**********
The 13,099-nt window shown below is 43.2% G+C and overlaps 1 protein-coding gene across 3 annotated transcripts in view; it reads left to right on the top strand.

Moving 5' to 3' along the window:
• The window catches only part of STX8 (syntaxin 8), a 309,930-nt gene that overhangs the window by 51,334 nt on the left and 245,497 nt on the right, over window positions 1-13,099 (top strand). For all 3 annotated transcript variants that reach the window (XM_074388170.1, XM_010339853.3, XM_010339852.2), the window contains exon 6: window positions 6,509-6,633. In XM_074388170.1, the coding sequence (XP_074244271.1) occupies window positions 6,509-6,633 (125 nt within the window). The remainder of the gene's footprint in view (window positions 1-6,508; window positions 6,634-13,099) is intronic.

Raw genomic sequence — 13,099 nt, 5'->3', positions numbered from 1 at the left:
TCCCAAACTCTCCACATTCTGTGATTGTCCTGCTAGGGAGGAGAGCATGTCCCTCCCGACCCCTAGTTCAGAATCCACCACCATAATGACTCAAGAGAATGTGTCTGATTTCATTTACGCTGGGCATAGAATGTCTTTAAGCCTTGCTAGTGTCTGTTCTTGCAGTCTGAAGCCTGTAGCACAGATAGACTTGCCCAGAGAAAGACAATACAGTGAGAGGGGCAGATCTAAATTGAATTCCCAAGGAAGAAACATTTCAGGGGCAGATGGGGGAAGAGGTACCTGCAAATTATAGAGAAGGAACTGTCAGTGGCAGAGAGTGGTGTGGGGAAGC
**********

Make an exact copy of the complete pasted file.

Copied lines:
The 13,099-nt window shown below is 43.2% G+C and overlaps 1 protein-coding gene across 3 annotated transcripts in view; it reads left to right on the top strand.

Moving 5' to 3' along the window:
• The window catches only part of STX8 (syntaxin 8), a 309,930-nt gene that overhangs the window by 51,334 nt on the left and 245,497 nt on the right, over window positions 1-13,099 (top strand). For all 3 annotated transcript variants that reach the window (XM_074388170.1, XM_010339853.3, XM_010339852.2), the window contains exon 6: window positions 6,509-6,633. In XM_074388170.1, the coding sequence (XP_074244271.1) occupies window positions 6,509-6,633 (125 nt within the window). The remainder of the gene's footprint in view (window positions 1-6,508; window positions 6,634-13,099) is intronic.

Raw genomic sequence — 13,099 nt, 5'->3', positions numbered from 1 at the left:
TCCCAAACTCTCCACATTCTGTGATTGTCCTGCTAGGGAGGAGAGCATGTCCCTCCCGACCCCTAGTTCAGAATCCACCACCATAATGACTCAAGAGAATGTGTCTGATTTCATTTACGCTGGGCATAGAATGTCTTTAAGCCTTGCTAGTGTCTGTTCTTGCAGTCTGAAGCCTGTAGCACAGATAGACTTGCCCAGAGAAAGACAATACAGTGAGAGGGGCAGATCTAAATTGAATTCCCAAGGAAGAAACATTTCAGGGGCAGATGGGGGAAGAGGTACCTGCAAATTATAGAGAAGGAACTGTCAGTGGCAGAGAGTGGTGTGGGGAAGC